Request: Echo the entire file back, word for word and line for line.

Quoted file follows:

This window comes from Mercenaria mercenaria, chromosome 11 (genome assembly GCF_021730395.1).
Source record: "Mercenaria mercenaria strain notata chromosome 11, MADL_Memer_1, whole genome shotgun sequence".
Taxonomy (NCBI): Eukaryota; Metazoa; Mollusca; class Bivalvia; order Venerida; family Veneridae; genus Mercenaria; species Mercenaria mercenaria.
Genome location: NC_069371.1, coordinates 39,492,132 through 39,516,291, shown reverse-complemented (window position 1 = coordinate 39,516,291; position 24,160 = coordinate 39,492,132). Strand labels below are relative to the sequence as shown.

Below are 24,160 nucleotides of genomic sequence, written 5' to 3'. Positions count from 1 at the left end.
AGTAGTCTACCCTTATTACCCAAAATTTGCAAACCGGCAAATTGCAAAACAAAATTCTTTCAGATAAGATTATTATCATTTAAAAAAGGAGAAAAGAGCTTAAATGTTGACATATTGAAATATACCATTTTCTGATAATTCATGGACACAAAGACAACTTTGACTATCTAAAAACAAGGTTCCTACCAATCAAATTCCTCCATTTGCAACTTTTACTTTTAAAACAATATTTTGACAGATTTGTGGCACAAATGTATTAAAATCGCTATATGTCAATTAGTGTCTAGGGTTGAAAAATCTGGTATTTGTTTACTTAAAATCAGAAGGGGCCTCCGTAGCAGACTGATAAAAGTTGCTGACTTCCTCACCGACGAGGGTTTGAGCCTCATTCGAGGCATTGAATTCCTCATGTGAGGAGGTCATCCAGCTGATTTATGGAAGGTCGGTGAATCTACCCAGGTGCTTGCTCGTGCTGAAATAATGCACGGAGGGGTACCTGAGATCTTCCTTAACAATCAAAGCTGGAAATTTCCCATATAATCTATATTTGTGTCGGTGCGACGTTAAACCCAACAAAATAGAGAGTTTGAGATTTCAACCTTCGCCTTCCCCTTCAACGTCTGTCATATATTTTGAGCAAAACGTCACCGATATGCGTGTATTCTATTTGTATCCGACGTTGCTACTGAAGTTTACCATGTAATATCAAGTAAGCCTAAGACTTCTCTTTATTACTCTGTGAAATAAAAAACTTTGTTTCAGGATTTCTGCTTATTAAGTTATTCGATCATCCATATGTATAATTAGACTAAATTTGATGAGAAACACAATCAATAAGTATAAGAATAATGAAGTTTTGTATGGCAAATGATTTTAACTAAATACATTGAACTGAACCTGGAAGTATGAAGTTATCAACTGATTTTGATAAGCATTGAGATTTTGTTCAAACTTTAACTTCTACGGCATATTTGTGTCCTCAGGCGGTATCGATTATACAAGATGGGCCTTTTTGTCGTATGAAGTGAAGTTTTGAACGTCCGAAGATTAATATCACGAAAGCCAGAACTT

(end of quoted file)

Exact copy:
This window comes from Mercenaria mercenaria, chromosome 11 (genome assembly GCF_021730395.1).
Source record: "Mercenaria mercenaria strain notata chromosome 11, MADL_Memer_1, whole genome shotgun sequence".
Taxonomy (NCBI): Eukaryota; Metazoa; Mollusca; class Bivalvia; order Venerida; family Veneridae; genus Mercenaria; species Mercenaria mercenaria.
Genome location: NC_069371.1, coordinates 39,492,132 through 39,516,291, shown reverse-complemented (window position 1 = coordinate 39,516,291; position 24,160 = coordinate 39,492,132). Strand labels below are relative to the sequence as shown.

Below are 24,160 nucleotides of genomic sequence, written 5' to 3'. Positions count from 1 at the left end.
AGTAGTCTACCCTTATTACCCAAAATTTGCAAACCGGCAAATTGCAAAACAAAATTCTTTCAGATAAGATTATTATCATTTAAAAAAGGAGAAAAGAGCTTAAATGTTGACATATTGAAATATACCATTTTCTGATAATTCATGGACACAAAGACAACTTTGACTATCTAAAAACAAGGTTCCTACCAATCAAATTCCTCCATTTGCAACTTTTACTTTTAAAACAATATTTTGACAGATTTGTGGCACAAATGTATTAAAATCGCTATATGTCAATTAGTGTCTAGGGTTGAAAAATCTGGTATTTGTTTACTTAAAATCAGAAGGGGCCTCCGTAGCAGACTGATAAAAGTTGCTGACTTCCTCACCGACGAGGGTTTGAGCCTCATTCGAGGCATTGAATTCCTCATGTGAGGAGGTCATCCAGCTGATTTATGGAAGGTCGGTGAATCTACCCAGGTGCTTGCTCGTGCTGAAATAATGCACGGAGGGGTACCTGAGATCTTCCTTAACAATCAAAGCTGGAAATTTCCCATATAATCTATATTTGTGTCGGTGCGACGTTAAACCCAACAAAATAGAGAGTTTGAGATTTCAACCTTCGCCTTCCCCTTCAACGTCTGTCATATATTTTGAGCAAAACGTCACCGATATGCGTGTATTCTATTTGTATCCGACGTTGCTACTGAAGTTTACCATGTAATATCAAGTAAGCCTAAGACTTCTCTTTATTACTCTGTGAAATAAAAAACTTTGTTTCAGGATTTCTGCTTATTAAGTTATTCGATCATCCATATGTATAATTAGACTAAATTTGATGAGAAACACAATCAATAAGTATAAGAATAATGAAGTTTTGTATGGCAAATGATTTTAACTAAATACATTGAACTGAACCTGGAAGTATGAAGTTATCAACTGATTTTGATAAGCATTGAGATTTTGTTCAAACTTTAACTTCTACGGCATATTTGTGTCCTCAGGCGGTATCGATTATACAAGATGGGCCTTTTTGTCGTATGAAGTGAAGTTTTGAACGTCCGAAGATTAATATCACGAAAGCCAGAACTT